Monitoring the prolonged TNF stimulation in space and time with topological-functional networks

2019-12-03T07:17:50Z (GMT) by Christoforos Nikolaou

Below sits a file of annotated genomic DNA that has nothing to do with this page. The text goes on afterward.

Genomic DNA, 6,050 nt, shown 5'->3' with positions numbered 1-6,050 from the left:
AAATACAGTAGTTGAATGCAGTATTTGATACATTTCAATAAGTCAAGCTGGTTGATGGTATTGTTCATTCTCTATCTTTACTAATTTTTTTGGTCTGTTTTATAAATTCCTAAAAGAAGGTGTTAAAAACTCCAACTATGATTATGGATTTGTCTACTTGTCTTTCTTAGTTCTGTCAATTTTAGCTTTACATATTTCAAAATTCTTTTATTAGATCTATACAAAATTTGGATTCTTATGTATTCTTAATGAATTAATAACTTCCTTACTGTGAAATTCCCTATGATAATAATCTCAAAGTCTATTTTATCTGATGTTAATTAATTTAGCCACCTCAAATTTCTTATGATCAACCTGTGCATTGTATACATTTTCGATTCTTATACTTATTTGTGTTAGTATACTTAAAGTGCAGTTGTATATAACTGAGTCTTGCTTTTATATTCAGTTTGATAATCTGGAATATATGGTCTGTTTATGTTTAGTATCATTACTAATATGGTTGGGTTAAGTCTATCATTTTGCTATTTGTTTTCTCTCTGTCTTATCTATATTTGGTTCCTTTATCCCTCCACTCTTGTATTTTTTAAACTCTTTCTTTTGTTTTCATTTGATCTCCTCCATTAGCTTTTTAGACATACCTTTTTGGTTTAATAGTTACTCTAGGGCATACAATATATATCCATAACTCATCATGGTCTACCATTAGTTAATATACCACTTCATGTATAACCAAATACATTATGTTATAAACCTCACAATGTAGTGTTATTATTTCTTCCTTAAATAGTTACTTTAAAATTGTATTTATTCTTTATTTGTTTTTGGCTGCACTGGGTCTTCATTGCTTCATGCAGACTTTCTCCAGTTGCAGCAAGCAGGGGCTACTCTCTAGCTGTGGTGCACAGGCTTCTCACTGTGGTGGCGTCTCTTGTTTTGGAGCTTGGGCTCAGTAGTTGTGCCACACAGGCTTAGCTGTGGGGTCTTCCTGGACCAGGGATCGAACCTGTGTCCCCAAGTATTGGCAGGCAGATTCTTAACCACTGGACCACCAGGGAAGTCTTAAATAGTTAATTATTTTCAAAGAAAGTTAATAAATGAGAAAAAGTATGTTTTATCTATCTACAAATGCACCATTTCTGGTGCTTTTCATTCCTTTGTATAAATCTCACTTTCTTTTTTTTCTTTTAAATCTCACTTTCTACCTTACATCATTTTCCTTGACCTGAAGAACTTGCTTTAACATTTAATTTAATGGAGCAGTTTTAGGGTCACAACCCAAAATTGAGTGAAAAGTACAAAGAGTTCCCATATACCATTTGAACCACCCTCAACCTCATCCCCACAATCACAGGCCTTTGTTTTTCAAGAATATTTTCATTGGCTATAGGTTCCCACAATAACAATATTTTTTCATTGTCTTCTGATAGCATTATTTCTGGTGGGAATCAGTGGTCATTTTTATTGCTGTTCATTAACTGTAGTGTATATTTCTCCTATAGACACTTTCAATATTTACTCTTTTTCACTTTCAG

In this work we monitor the prolonged TNF stimulation of mouse synovial fibroblasts in space and time through a combination of functional and topological analyses. We introduce a novel concept in the form of bipartite functional/positional networks that capture the interaction between genome organization and the functional footprint of a given regulatory program. By implementing this approach in a time-dependent gene expression experiment we are able to dissect the complex cellular response to a cytokine trigger. We treated synovial fibroblasts in culture for 1, 3, 6, 24 hours to a final point of 7 days with TNF. Control cultures that were grown for the same period without TNF were used as controls. RNA was extracted and RNASeq was performed on a Solexa NextSeq Platform in triplicates. Mapping was performed with BowTie and differential expression was calculated with Cufflinks/CuffDiff (Langmead and Salzberg, 2012; Trapnell et al., 2012;). The differential expression files were used for analysis with abs(log 2 (FC)) <= 1 AND p-value <= 0.05 as a cutoff threshold to select significantly differentially expressed genes. The files used as input for all the analyses described bellow were files of diff format, containing the fields of: gene_name, chromosome, start coordinates, end coordinates, log 2 (FC), p-value. A total of >1500 were found to be differentially expressed in at least one timepoint. They were clustered in 8 groups depending on their relative gene expression in time. Functional analysis was performed with gProfiler for each of the 8 clusters. We analyzed gene expression in linear genomic space through an implementation of the "breakpoints" R function, which uses a Chow test to define significant differences between adjacent linear models in time series data. We used differential gene expression as the time series data and defined sets of ~300 domains of consistent gene expression in each time point, which we termed Domains of Focal Deregulation. We then selected a subset of DFDs from each timepoint on the basis of high/low mean scores of differential expression as the most prominent in terms of gene deregulation and created bipartite positional/functional bipartite networks through a functional enrichment analysis of the genes contained in each DFD. Comparison of the bipartite networks monitors the progression of TNF stimulation, which appears to take place through two distinct transition points. A first, at 3h with a large expansion of inflammatory and immune-related functions and second, at 24h which is marked by immune-related functions being shut down and replaced by pathways associated with development and cell adhesion.




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